Congress Blocks DC Marijuana Legalization

Posted: Dec 10, 2014 5:00 PM
Congress Blocks DC Marijuana Legalization

On Election Day, residents of the District of Columbia voted overwhelmingly to approve Initiative 71, which legalized marijuana for recreational use and allowed for personal cultivation of the plant. The initiative also called for D.C.'s city council to create an ordinance to regulate the sale and purchase of marijuana.

Now, this is no more. The new spending deal reached yesterday by the House of Representatives effectively blocks marijuana legalization in DC by including a rider prohibiting funding of the implementation of Initiative 71.

Tuesday night, Senate Democrats and House Republicans reached a deal to fund the federal government through Sept. 30 of next year. That means no government shutdown. But the deal’s fine print also includes a provision that bars implementation of Initiative 71, the marijuana legalization measure D.C. voters approved by a 2-to-1 margin on Nov. 4.

Specifically, a press summary of the spending bill posted online by the House Appropriations Committee says it “prohibits both federal and local funds from being used to implement a referendum legalizing recreational marijuana use in the District.”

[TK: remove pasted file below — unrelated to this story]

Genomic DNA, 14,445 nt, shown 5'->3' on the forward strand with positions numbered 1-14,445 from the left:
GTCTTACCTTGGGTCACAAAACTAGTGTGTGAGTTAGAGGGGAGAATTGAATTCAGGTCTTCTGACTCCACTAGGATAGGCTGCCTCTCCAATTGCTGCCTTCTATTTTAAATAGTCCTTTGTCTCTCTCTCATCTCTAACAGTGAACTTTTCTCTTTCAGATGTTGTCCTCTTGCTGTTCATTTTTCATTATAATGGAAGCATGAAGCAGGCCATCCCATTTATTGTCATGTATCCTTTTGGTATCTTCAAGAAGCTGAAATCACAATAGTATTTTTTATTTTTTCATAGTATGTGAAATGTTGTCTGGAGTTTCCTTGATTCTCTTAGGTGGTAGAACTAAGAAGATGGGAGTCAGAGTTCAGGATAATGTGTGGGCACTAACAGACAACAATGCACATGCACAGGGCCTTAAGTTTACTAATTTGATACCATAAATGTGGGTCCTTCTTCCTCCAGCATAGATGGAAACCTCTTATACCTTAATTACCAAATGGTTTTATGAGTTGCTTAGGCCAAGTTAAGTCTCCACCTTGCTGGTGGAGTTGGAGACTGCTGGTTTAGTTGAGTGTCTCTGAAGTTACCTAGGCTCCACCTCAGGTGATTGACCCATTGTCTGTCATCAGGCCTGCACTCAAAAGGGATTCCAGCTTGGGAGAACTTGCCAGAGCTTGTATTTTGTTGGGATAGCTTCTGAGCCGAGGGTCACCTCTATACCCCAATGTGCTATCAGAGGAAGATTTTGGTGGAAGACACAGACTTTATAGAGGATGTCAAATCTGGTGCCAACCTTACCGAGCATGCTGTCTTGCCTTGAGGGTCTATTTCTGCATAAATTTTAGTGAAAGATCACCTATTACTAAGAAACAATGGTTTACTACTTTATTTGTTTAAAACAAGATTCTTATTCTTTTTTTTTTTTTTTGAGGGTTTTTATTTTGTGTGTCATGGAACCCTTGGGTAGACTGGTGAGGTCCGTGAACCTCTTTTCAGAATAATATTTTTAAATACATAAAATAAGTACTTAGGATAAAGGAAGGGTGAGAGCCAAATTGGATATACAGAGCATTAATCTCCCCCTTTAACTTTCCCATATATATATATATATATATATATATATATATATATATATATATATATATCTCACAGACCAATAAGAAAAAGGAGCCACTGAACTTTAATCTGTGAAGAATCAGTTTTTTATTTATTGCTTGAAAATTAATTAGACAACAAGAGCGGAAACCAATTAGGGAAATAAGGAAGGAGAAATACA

It is unclear what effect this may have on D.C.'s decriminalization statute.

The effort to block D.C. legalization was led by Rep. Andy Harris (R-Md.), who is reportedly receiving some phone calls from angry D.C. residents: [strong language]

The upset D.C. residents have a point. They voted overwhelmingly to permit recreational marijuana, like the residents of Alaska, Washington, and Colorado. They should have the right to do this. These actions are fairly undemocratic.

Marijuana legalization advocates have planned protests:

Late Tuesday, Eidinger said marijuana advocates were organizing a protest that would begin Wednesday evening at the Justice Department and march to Capitol Hill with the potential for several advocates to seek arrest.

“I’m ready for some civil disobedience. If you’re going to overturn an election, you might as well say something before it’s done.”

Additionally, Mayor-elect Muriel Bowser has switched gears, saying that she supports legal marijuana in her city:

Regardless of what your thoughts are on drug legalization, or the War on Drugs, it is incredibly unsettling that the vote of a population can be tossed out entirely. The people of D.C. have rights, too.